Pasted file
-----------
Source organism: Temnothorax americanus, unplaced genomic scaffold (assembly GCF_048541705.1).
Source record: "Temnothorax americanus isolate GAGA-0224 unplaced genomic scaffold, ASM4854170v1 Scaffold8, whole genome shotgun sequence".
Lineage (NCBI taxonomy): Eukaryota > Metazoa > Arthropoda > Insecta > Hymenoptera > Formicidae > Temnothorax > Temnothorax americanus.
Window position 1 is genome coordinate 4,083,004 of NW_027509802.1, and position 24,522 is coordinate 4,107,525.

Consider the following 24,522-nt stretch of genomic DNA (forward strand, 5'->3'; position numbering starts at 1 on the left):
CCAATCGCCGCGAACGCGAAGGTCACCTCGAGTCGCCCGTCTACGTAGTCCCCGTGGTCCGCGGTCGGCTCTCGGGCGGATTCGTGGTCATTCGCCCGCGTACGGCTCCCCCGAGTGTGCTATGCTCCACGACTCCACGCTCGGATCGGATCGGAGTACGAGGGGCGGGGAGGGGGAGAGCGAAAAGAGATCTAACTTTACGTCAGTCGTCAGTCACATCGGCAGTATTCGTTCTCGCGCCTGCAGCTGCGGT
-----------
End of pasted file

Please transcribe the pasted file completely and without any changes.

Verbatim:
Source organism: Temnothorax americanus, unplaced genomic scaffold (assembly GCF_048541705.1).
Source record: "Temnothorax americanus isolate GAGA-0224 unplaced genomic scaffold, ASM4854170v1 Scaffold8, whole genome shotgun sequence".
Lineage (NCBI taxonomy): Eukaryota > Metazoa > Arthropoda > Insecta > Hymenoptera > Formicidae > Temnothorax > Temnothorax americanus.
Window position 1 is genome coordinate 4,083,004 of NW_027509802.1, and position 24,522 is coordinate 4,107,525.

Consider the following 24,522-nt stretch of genomic DNA (forward strand, 5'->3'; position numbering starts at 1 on the left):
CCAATCGCCGCGAACGCGAAGGTCACCTCGAGTCGCCCGTCTACGTAGTCCCCGTGGTCCGCGGTCGGCTCTCGGGCGGATTCGTGGTCATTCGCCCGCGTACGGCTCCCCCGAGTGTGCTATGCTCCACGACTCCACGCTCGGATCGGATCGGAGTACGAGGGGCGGGGAGGGGGAGAGCGAAAAGAGATCTAACTTTACGTCAGTCGTCAGTCACATCGGCAGTATTCGTTCTCGCGCCTGCAGCTGCGGT